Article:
African trade beads have a long and sometimes ugly history. They were used by Africans for adornment and as currency. The ugly part comes with the use of "slave beads" as ships going to Africa were loaded with beads and other trade goods as ballast before exchanging these for human cargo on the outbound journeys. Beads also played a fascinating and crucial role in the 19th century European exploration of Africa - see my historical biography on Richard Francis Burton and African Trade Beads (recommended read).
|Mali wedding beads popular with the Fulani women of Mali for over 100 years|
We also owe a debt to the wonderfully creative artisans from that continent for many inspirations and original beading stitches such as the Ndebele (herringbone) stitch. Perhaps less known are the glass artisans who make glass beads using techniques which date back centuries.
The Bead Chest specializes in antique and vintage African trade beads as well as modern handmade ones, primarily from recycled glass. They work with developing communities throughout Africa to bring to the international market beautiful fair trade bead treasures. These are all sourced directly through year round travel to many African villages. According to the manager, Adisa Kunte, they currently carry over 1,000 different types of beads, pendants and jewelry supplies from their African sources.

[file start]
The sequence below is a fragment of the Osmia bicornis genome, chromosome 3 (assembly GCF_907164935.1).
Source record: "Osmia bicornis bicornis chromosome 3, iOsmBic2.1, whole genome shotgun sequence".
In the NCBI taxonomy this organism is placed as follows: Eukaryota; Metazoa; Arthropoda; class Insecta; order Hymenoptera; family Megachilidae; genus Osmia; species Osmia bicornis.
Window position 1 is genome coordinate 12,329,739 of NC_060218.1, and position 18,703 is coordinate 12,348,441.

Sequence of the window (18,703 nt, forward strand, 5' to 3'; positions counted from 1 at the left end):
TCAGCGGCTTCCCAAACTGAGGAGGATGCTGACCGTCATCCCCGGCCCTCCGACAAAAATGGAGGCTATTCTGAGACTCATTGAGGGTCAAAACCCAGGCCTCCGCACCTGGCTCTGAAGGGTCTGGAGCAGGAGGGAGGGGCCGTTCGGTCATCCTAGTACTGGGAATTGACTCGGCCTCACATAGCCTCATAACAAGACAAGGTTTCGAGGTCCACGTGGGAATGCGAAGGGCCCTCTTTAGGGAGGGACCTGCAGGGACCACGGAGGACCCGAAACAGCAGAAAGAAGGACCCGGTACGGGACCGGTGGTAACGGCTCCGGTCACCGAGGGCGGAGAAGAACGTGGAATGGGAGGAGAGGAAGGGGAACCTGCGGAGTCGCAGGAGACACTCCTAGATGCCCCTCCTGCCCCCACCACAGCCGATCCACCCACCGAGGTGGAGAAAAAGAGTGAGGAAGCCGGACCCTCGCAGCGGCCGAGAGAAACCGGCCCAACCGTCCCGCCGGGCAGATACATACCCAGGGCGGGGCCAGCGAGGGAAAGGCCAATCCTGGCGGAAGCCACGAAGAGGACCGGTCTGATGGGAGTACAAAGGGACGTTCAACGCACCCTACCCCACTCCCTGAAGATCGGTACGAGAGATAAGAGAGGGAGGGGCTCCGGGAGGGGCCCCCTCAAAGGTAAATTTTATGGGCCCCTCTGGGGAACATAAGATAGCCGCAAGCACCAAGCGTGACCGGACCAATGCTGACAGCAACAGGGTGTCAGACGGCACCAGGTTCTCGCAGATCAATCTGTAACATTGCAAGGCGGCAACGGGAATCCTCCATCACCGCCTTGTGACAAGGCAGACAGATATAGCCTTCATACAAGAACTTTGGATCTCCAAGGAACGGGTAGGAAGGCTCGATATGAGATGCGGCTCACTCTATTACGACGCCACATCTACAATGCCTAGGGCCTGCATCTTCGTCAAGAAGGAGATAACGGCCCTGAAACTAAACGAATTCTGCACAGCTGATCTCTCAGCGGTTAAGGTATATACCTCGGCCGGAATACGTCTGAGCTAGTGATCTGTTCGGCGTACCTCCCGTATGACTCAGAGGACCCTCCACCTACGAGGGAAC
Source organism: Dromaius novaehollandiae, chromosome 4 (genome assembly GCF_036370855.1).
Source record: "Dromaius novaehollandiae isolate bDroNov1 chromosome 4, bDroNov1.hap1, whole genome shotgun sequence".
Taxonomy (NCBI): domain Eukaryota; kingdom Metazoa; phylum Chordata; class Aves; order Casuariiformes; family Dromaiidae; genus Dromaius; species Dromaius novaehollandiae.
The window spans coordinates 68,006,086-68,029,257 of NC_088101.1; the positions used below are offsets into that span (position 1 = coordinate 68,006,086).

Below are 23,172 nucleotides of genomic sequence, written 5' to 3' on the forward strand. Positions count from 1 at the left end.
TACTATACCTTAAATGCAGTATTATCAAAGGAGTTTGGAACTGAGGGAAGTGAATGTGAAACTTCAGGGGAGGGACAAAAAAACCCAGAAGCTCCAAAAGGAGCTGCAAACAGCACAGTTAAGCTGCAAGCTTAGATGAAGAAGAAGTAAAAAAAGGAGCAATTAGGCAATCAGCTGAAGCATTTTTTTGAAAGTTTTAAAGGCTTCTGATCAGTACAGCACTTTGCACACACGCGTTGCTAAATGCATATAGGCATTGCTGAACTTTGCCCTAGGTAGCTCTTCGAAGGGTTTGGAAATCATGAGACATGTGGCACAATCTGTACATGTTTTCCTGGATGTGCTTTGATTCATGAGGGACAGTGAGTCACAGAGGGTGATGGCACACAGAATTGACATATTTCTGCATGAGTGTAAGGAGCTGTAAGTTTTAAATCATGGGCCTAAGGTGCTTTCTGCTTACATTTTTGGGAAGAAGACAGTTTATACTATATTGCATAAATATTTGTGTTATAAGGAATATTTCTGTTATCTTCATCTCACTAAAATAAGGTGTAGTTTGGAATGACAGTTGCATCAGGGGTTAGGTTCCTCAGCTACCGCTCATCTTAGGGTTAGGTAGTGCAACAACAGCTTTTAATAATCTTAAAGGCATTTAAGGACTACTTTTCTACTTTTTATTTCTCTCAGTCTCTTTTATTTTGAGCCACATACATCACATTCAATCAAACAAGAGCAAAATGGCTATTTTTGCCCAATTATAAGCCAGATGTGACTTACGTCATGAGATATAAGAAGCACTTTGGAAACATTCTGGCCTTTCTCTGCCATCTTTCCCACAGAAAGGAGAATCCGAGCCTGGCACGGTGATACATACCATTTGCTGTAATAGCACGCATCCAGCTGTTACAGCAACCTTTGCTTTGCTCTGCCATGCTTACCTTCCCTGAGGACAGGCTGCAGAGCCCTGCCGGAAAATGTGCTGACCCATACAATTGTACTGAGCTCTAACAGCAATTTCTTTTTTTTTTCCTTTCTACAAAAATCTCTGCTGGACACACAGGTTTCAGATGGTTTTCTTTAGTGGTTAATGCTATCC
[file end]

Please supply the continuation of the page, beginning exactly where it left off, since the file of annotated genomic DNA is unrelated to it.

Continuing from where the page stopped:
|Early 1900's Czech made beads from Niger|
The blue Sudanese Hebron Kano beads from the 1800's were made from the salts of the Dead Sea. They are another example of uneven bead sizes as each bead was shaped using a planed wooden stick. The color variation is also evident because of the manual dying process. Iron and copper oxides from natural sources were used. Hebron Kano beads are most often yellow. The blue one below is rarer hence it's hefty price.
|Blue Hebron Kano Beads|
The loveliest collection in Bead Chest and one of the most affordable are the Krobo beads. The people of Krobo Mountain in Ghana, West Africa, cleverly reproduced old Venetian trade bead styles. They would crush recycled glass into powder, pour into molds and then heated to created drum shaped beads. They then decorated them using a paste made from colored glass powder and water and a thin wooden stalk. Firing a second time fixes the color. The Bead Chest's blog post on how recycled glass beads were made has more details.
The African bone beads come from Ghana. The bone beads are dyed using the same wax relief process as batik cloth.
|African Batik Bone Beads from Ghana|
Not all African trade beads were made in Africa. The colorful Mali Wedding beads shown at the top as well as the green vaseline and red snake beads were originally made in Bohemia/Czechoslovakia in the early 1900's and ended up in different parts of Africa.
|Vaseline Beads from Ethiopia|
|Old White Padre Beads from Ethiopia|
Before You Go:
- African Beadwork : Romance of Zulu Beads
- Richard Francis Burton and African Trade Beads
- Fair Trade Jewelry : The Bombulu Workshop
Original Post by THE BEADING GEM
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